1. The outdoor air temperature maybe to cool which makes the indoor coil run too cold.
    1. Install a head pressure control to keep the high side pressures up.

  1. The unit may be low in refrigerant. This is often the first thing that gets the blame for causing this problem. Actually it should be the last thing to check after all the other possibilities are thoroughly checked.

If you have a coil that is froze up to a chunk of ice, then you need to remove power to the outdoor unit. Allow the indoor fan/blower to run to try to move air over the coil and thaw it out.
After the coil is completely thawed, then restore power and determine the cause of the freeze up.
A heat gun or hair dryer can assist in the deicing process. Towels and a wet/dry shop vac can help to keep the mess to a minimum also.

on Jan 03, 2010 | Heating & Cooling

1 Answer

12000 btu air conditioner is brand new but ices up when turned on. Presently it is used in an attic room that is 15x15 sq.ft. Any suggestions/solutions?


thins that can cause an a/c to ice up
1 something blocking the return air to the system (dirty filter, something in front of the unit blocking the incoming air )
2 defective thermostat keeps the unit running past the desire temperature system does not cycle off and ice begins to form.
3 low refrigerant charge this causes the unit to run constantly and the room never cools off ice also begins to form.
4 defective blower fan this is will prevent the air from circulating pas coil and ice will form.
I HOPE YOUR SOLUTION IS SIMPLE.. IF THE UNIT IS NEW IT SHOULD BE UNDER WARRANTY GET IT REPLACED THERE IS NO POINT IN GETTING IT REPAIRED IF YOU JUST PURCHASE IT.

BEST OF LUCK

Jun 01, 2011 | Sharp AF-R100BX Air Conditioner

1 Answer

My Haier wondow air conditioner seems to be blowing cold air but it is not cooling the bedroom. It worked great a few nights ago and made the room really cold but now its not cooling.


A few basic principles for air conditioner troubleshooting. For both central home air conditioner or window air conditioner, the first thing to check is whether the unit is getting proper power. If the unit uses 220 volt power be sure that the proper voltage is getting to the unit. Same for 110 volt units. A voltage meter can be used to assure that the voltage is correct.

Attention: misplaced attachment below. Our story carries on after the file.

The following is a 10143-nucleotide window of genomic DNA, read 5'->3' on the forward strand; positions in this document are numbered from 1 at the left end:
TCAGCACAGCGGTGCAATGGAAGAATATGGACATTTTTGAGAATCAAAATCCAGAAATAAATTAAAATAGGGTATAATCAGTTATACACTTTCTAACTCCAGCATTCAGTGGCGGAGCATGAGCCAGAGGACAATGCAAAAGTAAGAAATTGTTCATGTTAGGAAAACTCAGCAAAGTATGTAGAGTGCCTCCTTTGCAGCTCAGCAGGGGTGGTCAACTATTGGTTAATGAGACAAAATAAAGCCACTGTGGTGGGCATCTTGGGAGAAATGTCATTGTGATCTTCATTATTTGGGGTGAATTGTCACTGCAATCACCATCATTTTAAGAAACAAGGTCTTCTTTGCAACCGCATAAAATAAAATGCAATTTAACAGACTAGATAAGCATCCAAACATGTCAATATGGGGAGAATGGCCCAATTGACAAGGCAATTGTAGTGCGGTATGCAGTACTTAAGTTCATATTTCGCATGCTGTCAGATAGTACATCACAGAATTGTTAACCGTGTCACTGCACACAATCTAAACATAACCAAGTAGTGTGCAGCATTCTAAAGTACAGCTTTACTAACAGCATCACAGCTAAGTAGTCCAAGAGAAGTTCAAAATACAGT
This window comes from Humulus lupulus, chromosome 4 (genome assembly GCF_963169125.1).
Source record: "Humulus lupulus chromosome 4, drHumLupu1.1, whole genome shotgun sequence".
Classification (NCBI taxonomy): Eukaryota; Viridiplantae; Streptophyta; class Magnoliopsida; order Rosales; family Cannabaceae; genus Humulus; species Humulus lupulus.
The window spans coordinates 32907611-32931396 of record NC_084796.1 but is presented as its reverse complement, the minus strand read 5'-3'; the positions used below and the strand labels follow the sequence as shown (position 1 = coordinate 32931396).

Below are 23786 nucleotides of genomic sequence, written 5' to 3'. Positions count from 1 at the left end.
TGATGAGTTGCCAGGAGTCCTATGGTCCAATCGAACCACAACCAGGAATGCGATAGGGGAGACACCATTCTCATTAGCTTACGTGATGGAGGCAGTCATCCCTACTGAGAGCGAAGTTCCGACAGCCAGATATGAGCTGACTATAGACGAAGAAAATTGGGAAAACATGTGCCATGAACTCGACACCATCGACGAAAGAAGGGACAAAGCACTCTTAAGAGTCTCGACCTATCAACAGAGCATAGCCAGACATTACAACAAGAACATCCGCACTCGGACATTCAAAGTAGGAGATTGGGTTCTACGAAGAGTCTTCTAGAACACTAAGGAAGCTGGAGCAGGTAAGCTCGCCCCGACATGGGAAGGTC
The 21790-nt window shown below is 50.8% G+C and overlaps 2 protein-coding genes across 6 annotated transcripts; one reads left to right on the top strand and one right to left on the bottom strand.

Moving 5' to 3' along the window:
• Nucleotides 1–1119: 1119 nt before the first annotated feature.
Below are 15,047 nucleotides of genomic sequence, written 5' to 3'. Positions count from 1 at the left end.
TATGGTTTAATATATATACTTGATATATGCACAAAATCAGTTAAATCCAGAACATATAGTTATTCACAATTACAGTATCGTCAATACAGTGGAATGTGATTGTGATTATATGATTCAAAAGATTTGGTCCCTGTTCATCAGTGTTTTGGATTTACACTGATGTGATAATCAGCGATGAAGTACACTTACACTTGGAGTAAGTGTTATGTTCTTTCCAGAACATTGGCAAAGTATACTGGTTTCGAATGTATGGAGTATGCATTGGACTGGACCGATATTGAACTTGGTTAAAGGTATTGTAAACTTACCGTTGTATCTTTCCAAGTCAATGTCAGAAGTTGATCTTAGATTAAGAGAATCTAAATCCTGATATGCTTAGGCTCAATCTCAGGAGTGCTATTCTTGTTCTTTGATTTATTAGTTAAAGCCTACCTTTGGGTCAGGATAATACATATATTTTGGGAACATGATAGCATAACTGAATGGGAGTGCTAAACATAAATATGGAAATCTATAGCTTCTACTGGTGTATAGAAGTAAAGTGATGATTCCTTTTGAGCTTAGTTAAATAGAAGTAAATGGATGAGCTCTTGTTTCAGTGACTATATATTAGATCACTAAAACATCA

For window air conditioning units the voltage can also be checked before and after the thermostat. If voltage is being supplied to the thermostat but not from it then the thermostat probably needs replaced. This is a fairly common problem. Another place to check is the fan motor voltage. The fan on window air conditioners runs both the indoor blower and the condenser fan. If that motor fails than the compressor may run for a short time, but will overheat and shut off. Continued operation like this will result in compressor failure. This motor can be economically replaced for larger window air conditioners, but for smaller ones the cost of replacement will be more than a new unit.

Central air conditioners for the home are more complex and there are more things that can go wrong. As with the window air conditioner the thermostat can also be a problem. The central air conditioner thermostat will only have 24 volts going to it. So don't look for high voltage there. Some units the voltage will be coming from the outdoor unit and others the voltage will be supplied by the indoor air handler or furnace. Most home central air conditioning will be supplied by the indoor air handler or the furnace. If the air conditioner is for cooling only the unit will usually have only two wires going to the condenser unit. Make sure that you have 24 volts across those wires.